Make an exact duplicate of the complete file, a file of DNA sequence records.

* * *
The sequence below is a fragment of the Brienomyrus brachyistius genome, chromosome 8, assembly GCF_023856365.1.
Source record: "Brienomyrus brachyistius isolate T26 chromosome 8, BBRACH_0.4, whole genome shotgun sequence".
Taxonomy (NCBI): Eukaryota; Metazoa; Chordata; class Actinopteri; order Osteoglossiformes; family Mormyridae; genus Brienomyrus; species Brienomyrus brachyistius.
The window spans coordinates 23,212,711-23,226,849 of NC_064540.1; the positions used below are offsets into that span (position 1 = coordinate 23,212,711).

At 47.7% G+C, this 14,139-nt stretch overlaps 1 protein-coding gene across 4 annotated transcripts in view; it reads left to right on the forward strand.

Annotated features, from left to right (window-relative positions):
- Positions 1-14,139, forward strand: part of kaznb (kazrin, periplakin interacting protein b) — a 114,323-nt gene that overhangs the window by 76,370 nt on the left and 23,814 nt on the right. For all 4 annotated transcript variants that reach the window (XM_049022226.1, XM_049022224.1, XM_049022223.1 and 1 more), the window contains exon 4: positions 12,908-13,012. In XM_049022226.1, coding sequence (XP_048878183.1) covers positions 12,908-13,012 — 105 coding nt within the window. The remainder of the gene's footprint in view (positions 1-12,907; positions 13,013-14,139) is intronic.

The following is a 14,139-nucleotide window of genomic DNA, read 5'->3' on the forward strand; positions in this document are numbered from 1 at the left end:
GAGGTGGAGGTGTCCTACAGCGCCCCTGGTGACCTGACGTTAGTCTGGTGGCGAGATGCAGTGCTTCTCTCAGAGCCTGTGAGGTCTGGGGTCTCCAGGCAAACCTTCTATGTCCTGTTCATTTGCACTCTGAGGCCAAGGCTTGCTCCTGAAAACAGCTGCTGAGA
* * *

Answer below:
The sequence below is a fragment of the Brienomyrus brachyistius genome, chromosome 8, assembly GCF_023856365.1.
Source record: "Brienomyrus brachyistius isolate T26 chromosome 8, BBRACH_0.4, whole genome shotgun sequence".
Taxonomy (NCBI): Eukaryota; Metazoa; Chordata; class Actinopteri; order Osteoglossiformes; family Mormyridae; genus Brienomyrus; species Brienomyrus brachyistius.
The window spans coordinates 23,212,711-23,226,849 of NC_064540.1; the positions used below are offsets into that span (position 1 = coordinate 23,212,711).

At 47.7% G+C, this 14,139-nt stretch overlaps 1 protein-coding gene across 4 annotated transcripts in view; it reads left to right on the forward strand.

Annotated features, from left to right (window-relative positions):
- Positions 1-14,139, forward strand: part of kaznb (kazrin, periplakin interacting protein b) — a 114,323-nt gene that overhangs the window by 76,370 nt on the left and 23,814 nt on the right. For all 4 annotated transcript variants that reach the window (XM_049022226.1, XM_049022224.1, XM_049022223.1 and 1 more), the window contains exon 4: positions 12,908-13,012. In XM_049022226.1, coding sequence (XP_048878183.1) covers positions 12,908-13,012 — 105 coding nt within the window. The remainder of the gene's footprint in view (positions 1-12,907; positions 13,013-14,139) is intronic.

The following is a 14,139-nucleotide window of genomic DNA, read 5'->3' on the forward strand; positions in this document are numbered from 1 at the left end:
GAGGTGGAGGTGTCCTACAGCGCCCCTGGTGACCTGACGTTAGTCTGGTGGCGAGATGCAGTGCTTCTCTCAGAGCCTGTGAGGTCTGGGGTCTCCAGGCAAACCTTCTATGTCCTGTTCATTTGCACTCTGAGGCCAAGGCTTGCTCCTGAAAACAGCTGCTGAGA